Good and bad protests


(Photo: BIJU BORO/AFP via Getty Images).
(Photo: BIJU BORO/AFP via Getty Images).

By Amit Roy

WESTERN gov­ernments and the media have backed protests in the Belarus capital, Minsk, against president Alex­ander Lu­kashenko, who is widely accused of rig­ging his election victory in early August.

But this moral sup­port might prove point­less unless the west is able to match president Vladimir Putin’s threat to send in military help from Russia.

It is worth remember­ing the lessons from the Arab Spring of the early 2010s when the demo­cratic process went into reverse in Egypt, Syria, Iraq and elsewhere, de­spite western support for the protestors’ cause.

Meanwhile, Black Lives Matter marches in Portland, Oregon, are being judged by differ­ent standards, with the protestors denounced as “agitators and thugs” by US president Trump. Joe Biden, the Demo­cratic presidential can­didate who fears the law and order issue is being used against him, has also condemned the vi­olence, though he accused Trump of “fanning the flames of hate and division in our society” and “recklessly encour­aging violence”.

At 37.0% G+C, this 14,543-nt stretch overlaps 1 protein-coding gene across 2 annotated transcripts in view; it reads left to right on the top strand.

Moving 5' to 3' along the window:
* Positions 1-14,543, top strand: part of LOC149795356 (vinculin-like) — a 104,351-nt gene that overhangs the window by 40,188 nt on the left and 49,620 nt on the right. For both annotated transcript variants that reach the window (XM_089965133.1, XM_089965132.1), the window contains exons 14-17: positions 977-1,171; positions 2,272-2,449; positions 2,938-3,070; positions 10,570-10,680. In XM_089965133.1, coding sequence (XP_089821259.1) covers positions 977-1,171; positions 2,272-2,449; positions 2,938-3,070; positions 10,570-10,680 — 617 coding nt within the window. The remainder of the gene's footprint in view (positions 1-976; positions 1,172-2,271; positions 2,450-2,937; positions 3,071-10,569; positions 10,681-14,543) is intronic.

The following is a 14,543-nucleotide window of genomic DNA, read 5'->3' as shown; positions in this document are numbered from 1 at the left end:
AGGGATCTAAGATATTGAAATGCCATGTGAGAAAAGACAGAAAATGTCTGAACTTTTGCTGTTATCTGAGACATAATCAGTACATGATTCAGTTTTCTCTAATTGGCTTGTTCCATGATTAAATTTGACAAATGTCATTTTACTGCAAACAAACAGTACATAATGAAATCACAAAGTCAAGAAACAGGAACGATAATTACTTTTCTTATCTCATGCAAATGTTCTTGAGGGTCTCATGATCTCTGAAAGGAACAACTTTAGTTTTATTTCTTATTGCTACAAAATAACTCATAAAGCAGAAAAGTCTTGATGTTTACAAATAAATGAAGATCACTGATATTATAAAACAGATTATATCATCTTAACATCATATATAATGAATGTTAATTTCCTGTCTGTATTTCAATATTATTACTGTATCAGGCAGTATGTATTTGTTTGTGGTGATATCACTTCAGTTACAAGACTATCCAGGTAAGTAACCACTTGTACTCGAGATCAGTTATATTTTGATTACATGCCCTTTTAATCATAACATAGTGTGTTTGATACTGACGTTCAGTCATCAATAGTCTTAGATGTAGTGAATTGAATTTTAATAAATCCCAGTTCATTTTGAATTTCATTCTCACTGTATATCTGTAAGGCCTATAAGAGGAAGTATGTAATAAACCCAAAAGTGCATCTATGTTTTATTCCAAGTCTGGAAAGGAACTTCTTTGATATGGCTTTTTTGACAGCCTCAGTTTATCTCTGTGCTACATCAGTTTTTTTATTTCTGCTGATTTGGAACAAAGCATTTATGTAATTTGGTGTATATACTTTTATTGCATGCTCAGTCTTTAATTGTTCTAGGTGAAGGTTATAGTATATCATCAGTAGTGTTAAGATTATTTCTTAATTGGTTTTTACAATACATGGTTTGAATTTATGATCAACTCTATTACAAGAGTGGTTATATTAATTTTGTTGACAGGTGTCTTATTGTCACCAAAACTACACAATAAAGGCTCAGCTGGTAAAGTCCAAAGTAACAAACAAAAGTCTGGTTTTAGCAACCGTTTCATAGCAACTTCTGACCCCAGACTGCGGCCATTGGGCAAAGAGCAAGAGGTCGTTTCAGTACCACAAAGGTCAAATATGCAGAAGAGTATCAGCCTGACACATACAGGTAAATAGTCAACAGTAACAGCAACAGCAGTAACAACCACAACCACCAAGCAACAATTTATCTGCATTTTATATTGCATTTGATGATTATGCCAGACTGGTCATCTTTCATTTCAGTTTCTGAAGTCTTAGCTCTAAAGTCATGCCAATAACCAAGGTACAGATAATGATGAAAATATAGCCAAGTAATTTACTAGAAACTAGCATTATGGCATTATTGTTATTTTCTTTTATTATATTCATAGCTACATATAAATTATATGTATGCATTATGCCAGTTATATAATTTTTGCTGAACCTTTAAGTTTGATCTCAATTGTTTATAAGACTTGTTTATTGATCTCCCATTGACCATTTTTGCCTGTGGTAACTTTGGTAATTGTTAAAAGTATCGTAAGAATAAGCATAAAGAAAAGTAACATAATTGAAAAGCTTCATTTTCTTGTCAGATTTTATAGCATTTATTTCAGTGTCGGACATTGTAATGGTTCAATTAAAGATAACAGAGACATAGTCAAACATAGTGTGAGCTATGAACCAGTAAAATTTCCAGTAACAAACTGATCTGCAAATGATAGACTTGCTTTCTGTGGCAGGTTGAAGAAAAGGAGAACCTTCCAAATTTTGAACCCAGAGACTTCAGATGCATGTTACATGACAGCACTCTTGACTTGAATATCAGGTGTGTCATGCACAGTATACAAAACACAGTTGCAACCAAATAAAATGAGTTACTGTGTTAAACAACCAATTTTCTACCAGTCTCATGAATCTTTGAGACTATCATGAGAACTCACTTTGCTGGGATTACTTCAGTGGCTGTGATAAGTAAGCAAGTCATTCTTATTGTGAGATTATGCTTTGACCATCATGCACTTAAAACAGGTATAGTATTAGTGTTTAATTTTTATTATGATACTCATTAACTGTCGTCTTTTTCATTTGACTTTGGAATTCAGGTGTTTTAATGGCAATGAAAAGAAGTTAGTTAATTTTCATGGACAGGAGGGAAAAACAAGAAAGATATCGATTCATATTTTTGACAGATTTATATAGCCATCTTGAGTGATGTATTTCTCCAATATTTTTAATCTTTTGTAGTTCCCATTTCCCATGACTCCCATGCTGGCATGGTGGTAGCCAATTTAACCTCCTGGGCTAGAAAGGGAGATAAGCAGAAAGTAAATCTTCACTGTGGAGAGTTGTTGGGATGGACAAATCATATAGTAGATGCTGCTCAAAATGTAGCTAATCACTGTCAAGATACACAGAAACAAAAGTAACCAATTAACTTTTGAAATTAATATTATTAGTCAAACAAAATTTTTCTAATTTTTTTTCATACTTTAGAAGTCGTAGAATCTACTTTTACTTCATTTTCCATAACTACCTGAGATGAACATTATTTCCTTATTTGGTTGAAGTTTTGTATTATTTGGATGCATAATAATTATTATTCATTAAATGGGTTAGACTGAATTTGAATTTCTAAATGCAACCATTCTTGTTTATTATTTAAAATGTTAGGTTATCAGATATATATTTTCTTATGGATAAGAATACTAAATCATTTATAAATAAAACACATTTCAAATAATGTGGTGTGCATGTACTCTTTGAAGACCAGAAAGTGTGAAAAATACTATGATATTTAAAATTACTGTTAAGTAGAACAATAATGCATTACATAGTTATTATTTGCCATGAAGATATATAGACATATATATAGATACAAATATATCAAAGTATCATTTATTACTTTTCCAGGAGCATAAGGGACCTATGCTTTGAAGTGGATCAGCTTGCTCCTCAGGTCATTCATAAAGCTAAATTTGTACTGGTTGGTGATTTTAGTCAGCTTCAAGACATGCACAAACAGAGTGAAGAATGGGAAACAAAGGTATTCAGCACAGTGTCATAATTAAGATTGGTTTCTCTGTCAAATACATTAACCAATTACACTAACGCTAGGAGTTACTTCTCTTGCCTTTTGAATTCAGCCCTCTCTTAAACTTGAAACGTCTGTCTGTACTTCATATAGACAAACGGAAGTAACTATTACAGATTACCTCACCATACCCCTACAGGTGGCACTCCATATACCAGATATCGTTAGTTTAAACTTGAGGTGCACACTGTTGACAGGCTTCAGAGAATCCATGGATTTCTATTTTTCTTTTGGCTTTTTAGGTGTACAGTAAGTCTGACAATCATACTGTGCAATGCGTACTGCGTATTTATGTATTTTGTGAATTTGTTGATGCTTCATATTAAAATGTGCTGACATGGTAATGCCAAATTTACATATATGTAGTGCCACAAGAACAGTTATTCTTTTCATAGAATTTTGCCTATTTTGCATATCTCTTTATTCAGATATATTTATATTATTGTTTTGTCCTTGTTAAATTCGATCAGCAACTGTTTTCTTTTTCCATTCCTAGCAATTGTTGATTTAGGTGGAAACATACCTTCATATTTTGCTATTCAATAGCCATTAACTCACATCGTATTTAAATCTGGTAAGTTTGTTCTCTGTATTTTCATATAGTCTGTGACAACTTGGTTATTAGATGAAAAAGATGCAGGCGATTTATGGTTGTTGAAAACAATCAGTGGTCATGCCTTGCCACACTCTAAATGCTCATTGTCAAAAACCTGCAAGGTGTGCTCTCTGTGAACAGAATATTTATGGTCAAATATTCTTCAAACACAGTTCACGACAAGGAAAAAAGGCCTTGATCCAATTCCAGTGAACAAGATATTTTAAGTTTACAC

Ironically, Putin said of the Belarus protests: “If this fight for natural rights, legal rights, turns into mayhem and riot­ing, I see nothing good for the country. We have never supported this.”

In other words, one man’s good protest is another man’s thuggery.